Types of Immigration Waivers and What They Mean

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Types of Immigration Waivers and What They Mean

Although U.S. immigration law is known to be one of the most complex and strict areas of law, there are parts of the law designed to ameliorate some of its harshest provisions. Some of these are known as waivers, and they help people who were deemed inadmissible to the U.S. for some reason. However, to get the waiver, one must apply for it and meet the waiver’s own requirements. At Kriezelman Burton & Associates, we assist clients in Chicago in successfully applying for and obtaining these immigration waivers. We also take cases in Indiana, Wisconsin, and Michigan.

What is an Immigration Waiver?

A waiver is a provision that allows a person who would otherwise be denied an immigration benefit (such as a green card) to avoid those consequences if they meet the requirements for the waiver. A person who generally qualifies to get an immigration benefit can still be denied the benefit as being inadmissible. Should this be the case, then the person will require a waiver of that inadmissibility if they are to obtain the benefit they seek.

Grounds of Inadmissibility

There are numerous grounds for inadmissibility, but here are some of the major ones:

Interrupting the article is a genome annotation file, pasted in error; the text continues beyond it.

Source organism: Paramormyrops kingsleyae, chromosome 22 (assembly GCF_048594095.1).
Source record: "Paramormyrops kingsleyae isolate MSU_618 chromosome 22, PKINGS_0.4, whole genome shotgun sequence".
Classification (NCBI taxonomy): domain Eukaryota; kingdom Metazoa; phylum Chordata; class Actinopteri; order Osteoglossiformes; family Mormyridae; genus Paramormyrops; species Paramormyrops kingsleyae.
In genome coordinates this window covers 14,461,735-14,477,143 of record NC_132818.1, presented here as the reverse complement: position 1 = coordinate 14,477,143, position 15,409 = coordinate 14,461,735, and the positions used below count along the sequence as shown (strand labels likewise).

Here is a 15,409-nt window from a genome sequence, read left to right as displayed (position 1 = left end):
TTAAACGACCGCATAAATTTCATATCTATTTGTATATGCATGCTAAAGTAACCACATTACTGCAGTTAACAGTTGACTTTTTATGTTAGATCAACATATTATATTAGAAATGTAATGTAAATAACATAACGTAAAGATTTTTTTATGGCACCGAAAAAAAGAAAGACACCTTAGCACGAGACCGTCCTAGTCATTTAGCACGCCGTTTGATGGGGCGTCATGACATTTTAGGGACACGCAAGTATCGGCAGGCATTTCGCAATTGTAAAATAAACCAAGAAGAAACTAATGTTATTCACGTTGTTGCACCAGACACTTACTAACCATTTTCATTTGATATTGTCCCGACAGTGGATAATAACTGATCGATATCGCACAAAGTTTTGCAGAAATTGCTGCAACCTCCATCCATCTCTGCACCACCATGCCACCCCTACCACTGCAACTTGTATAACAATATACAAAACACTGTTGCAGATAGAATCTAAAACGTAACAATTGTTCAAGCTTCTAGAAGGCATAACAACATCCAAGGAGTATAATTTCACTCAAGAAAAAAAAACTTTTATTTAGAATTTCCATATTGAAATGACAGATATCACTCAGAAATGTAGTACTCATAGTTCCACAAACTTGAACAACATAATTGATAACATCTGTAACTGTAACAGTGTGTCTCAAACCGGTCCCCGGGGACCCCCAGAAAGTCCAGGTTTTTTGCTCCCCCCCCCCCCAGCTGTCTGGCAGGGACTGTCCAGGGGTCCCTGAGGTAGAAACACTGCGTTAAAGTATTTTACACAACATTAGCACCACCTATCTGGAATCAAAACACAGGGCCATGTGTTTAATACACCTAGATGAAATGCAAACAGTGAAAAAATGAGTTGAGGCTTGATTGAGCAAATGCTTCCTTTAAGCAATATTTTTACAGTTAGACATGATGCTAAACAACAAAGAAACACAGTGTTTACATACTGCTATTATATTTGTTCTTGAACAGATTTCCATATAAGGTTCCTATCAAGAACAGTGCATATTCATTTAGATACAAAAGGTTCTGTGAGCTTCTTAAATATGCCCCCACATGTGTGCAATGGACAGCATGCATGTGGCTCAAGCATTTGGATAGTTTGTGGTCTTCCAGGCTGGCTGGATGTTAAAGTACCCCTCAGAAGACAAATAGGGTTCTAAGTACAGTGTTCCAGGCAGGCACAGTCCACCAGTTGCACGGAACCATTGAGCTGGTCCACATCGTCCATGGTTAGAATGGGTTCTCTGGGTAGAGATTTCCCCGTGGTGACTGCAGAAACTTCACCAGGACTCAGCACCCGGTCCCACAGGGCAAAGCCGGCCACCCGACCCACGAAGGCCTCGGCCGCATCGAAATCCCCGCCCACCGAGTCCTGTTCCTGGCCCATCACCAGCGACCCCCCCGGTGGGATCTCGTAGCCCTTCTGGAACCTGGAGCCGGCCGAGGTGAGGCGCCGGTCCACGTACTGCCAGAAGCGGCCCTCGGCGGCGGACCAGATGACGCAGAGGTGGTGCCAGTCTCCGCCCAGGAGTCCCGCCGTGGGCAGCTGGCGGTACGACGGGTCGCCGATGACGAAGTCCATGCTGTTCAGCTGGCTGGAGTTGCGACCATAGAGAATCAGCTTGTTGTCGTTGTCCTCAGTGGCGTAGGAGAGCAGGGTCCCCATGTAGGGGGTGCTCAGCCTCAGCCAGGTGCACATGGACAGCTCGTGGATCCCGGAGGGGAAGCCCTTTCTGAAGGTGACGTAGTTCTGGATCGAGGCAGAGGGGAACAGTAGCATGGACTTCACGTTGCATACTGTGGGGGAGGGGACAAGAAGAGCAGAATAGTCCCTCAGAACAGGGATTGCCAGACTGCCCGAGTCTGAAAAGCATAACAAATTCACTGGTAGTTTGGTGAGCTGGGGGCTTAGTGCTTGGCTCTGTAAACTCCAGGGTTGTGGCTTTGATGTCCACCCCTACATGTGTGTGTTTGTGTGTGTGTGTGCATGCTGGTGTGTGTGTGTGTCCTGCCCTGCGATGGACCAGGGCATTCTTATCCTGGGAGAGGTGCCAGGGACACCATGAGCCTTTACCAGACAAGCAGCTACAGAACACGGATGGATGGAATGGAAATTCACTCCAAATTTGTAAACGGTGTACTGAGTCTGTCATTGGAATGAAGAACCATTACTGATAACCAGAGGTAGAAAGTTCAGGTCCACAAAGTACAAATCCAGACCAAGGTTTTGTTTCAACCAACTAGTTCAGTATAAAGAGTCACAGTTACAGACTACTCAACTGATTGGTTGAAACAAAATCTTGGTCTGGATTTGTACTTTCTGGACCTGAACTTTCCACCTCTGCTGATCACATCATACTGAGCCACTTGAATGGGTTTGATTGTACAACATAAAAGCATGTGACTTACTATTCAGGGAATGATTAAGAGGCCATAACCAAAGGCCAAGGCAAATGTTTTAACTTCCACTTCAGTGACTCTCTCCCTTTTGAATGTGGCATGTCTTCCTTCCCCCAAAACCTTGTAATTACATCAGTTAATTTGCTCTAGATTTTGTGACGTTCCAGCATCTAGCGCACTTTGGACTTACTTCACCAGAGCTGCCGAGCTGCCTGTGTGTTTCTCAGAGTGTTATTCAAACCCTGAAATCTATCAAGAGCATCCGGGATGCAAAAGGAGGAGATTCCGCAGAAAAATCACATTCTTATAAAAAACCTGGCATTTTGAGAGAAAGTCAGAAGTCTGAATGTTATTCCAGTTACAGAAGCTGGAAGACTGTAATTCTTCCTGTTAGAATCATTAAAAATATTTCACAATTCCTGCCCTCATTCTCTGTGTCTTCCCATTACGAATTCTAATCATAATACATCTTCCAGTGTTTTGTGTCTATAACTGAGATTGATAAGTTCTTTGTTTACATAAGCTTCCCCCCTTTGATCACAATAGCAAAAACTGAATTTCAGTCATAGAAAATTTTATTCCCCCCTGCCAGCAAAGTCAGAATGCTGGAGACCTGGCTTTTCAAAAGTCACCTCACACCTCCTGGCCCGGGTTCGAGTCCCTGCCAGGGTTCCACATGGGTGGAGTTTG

• Health. A person can be denied an immigration benefit on health grounds if they have been diagnosed with, for example, a communicable disease, mental disorder, drug addiction, or failure to get required immunizations.
  • Criminal History. One can be denied an immigration benefit if they have been convicted of a crime of moral turpitude, which is defined as conduct that is contrary to community standards of justice, honesty, or good morals. An immigration benefit can also be denied to a person who has been convicted for drug-related offenses in the United States or abroad, multiple criminal convictions resulting in five or more years’ incarceration, drug trafficking, prostitution, sex trafficking, and money laundering.
  • Misrepresentation or Fraud. If a person is found to have falsified, misrepresented, or made fraudulent submissions to the immigration office or consulate, their petition or application will be denied on those grounds.
  • Unlawful Presence. Unlawful presence encompasses a variety of offenses, including being in the United States illegally, falsely claiming U.S. citizenship, smuggling, and other immigration violations.

Immigration Waivers Available

If any of the grounds of inadmissibility listed above apply in your case, then there are waivers that you can apply for to overcome those grounds of inadmissibility. Knowing which waiver to apply for and how to obtain it is not easy. Therefore, you need an experienced immigration lawyer to help you figure this out and to ensure you have the best chance to have your waiver application approved.

If your application for the waiver is granted, then you will avoid the penalties associated with the ground of inadmissibility that applies to you. Some of the immigration waivers available include the following:

  • Criminal Conviction Waiver
  • I-601 Hardship Waiver
  • Misrepresentation or Fraud Waiver
  • Unlawful Presence Waiver

If you believe you need an immigration waiver or just need to know whether you have something in your history that may result in your being found inadmissible, contact our office and schedule a consultation.